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Revenue Ruling 59-60


Determining the value of a business in the course of a divorce can be a complex and contentious issue standing between you and an equitable settlement that is fair to both parties. In many cases, a large corporation with extensive and varied holdings is the target of the valuation and its complexity often prevents a swift and simple valuation. In order to guide the process of business valuation in future cases, the Internal Revenue Service established Revenue Rule 59-60 as a guideline for the definition of “fair market value.”

At Diggs & Sadler, our dedicated attorneys are sensitive to the unique challenges that divorce cases can present and have the extensive experience necessary to effectively apply past IRS rulings in a manner that better allows you reach a fair settlement in your divorce. To learn more about your rights and options in court for establishing the value of a business, call a Houston attorney today at (713) 802-1777.

Relevant Factors in Business Valuations

The primary purpose of Revenue Rule 59-60 is to provide a basis for the effective valuation of a business by listing the eight relevant factors that should be considered:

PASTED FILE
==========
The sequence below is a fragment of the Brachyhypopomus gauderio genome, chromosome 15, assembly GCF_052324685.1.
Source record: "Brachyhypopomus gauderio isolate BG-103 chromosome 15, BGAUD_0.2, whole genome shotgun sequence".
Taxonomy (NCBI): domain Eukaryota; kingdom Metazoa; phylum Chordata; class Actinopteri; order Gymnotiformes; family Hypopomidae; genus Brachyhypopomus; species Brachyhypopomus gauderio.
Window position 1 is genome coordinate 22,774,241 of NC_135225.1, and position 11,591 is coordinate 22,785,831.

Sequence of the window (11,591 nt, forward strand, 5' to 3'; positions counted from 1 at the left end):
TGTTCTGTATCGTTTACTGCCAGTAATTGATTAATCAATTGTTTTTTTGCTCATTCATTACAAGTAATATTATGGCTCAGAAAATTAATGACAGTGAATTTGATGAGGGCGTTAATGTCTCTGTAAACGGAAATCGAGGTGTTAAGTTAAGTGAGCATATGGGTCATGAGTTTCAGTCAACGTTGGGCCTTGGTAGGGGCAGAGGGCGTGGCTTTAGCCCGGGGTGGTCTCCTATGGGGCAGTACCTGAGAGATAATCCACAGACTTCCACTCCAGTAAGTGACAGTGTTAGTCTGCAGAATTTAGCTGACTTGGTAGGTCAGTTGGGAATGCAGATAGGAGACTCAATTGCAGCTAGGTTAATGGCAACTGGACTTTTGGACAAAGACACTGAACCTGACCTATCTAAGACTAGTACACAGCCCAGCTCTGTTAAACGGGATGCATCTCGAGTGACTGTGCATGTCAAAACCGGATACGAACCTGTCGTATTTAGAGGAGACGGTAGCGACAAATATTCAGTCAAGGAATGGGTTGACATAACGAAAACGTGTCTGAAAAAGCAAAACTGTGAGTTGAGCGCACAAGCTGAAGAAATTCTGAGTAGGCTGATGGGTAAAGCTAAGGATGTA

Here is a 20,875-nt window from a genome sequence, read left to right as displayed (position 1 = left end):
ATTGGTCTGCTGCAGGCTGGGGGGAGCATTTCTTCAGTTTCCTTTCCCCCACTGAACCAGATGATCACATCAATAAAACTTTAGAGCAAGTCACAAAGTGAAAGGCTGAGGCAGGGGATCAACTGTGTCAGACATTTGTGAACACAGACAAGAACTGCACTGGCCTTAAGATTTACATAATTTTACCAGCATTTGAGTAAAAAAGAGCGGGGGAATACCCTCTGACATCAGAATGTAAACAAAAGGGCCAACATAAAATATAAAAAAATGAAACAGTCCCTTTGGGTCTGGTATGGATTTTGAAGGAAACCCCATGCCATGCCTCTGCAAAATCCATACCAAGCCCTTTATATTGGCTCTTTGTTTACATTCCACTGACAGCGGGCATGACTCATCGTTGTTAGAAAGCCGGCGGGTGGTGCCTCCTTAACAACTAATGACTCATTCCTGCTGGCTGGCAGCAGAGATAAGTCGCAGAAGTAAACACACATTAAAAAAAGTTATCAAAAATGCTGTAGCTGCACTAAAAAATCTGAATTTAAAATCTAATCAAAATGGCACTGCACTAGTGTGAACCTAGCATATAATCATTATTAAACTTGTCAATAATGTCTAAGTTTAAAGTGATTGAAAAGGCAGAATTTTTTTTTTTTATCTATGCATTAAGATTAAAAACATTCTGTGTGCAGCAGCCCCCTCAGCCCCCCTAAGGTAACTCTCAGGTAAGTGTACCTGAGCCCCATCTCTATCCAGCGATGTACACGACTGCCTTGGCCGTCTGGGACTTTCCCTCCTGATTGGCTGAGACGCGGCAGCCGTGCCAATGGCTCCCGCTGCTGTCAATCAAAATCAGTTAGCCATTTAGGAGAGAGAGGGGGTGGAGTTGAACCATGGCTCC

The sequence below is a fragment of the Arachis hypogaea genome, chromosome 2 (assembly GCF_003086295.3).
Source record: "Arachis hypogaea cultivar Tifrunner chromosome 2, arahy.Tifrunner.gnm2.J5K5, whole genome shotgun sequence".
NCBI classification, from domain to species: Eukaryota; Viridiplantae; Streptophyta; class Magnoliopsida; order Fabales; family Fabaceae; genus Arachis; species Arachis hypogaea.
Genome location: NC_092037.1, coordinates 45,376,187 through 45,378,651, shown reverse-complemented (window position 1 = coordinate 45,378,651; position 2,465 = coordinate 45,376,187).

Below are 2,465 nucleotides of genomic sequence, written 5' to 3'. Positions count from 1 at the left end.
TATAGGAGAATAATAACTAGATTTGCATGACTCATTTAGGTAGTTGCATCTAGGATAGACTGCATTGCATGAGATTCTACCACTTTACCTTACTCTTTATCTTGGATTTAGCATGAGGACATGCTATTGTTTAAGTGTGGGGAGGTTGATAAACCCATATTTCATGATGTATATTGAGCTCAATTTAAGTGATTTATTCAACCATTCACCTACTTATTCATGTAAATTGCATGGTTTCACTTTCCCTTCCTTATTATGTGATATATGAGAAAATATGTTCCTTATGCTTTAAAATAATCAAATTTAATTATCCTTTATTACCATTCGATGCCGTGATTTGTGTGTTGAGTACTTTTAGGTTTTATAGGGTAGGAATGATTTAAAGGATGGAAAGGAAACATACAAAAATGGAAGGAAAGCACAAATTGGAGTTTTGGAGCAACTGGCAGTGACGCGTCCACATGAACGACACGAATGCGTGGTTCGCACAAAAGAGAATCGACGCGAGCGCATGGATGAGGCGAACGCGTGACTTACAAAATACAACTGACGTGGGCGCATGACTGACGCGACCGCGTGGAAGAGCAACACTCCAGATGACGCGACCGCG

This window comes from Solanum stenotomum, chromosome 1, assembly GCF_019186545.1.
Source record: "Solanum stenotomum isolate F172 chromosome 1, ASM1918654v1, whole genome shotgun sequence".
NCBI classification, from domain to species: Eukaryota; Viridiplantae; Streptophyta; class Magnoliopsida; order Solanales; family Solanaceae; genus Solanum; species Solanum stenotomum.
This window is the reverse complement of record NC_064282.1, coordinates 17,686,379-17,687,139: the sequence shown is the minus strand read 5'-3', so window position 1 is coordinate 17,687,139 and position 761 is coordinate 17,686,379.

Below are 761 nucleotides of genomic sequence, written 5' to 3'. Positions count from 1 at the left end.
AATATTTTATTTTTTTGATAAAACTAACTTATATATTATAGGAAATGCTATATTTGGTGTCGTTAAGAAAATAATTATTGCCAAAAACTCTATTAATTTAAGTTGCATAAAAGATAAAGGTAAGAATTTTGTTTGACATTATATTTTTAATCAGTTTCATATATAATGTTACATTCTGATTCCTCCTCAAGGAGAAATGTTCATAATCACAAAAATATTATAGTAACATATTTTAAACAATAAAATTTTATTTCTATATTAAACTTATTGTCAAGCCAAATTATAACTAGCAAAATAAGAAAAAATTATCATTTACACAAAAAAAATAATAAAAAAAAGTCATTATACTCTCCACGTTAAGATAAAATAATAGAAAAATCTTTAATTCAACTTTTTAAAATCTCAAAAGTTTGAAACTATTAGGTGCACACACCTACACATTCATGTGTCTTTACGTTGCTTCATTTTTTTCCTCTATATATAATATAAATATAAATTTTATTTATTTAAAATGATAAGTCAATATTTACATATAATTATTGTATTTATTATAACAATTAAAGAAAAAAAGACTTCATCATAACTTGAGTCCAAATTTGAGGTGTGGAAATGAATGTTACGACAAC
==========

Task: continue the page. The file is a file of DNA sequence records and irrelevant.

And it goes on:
• The full history of the business and its nature from inception to present.
  • The condition of the general economy as well as the outlook specific to the industry within which the company operates.
  • The precise current value of the company’s stock, and the current financial condition of the business.
  • The potential capacity for earnings possessed by the business.
  • The capacity of the business to pay dividends.
  • The presence of intangible values like goodwill.
  • Any sales of company stock and the size of the block which is being valued.
  • The comparative value of stocks in other companies sharing a line of business or market with the company to be valued.

These guidelines allow the appraiser to evaluate the fair market value of the company, which Rule 59-60 defines as “the price at which the property would change hands between a willing buyer and a willing seller, neither being under any compulsion to buy or sell and both having knowledge of relevant facts.”

Contact Us

If you are considering divorce and holdings in a large company are a part of your marital estate, it is essential that you have a skilled legal representation that understands the intricacies of business valuation in divorce. At Diggs & Sadler, our dedicated attorneys have decades of experience in family law and will work diligently to ensure that you receive fair consideration in the division of assets. To schedule a consultation to discuss the details of your case with a Houston asset division law firm, call us today at 713-766-5355.

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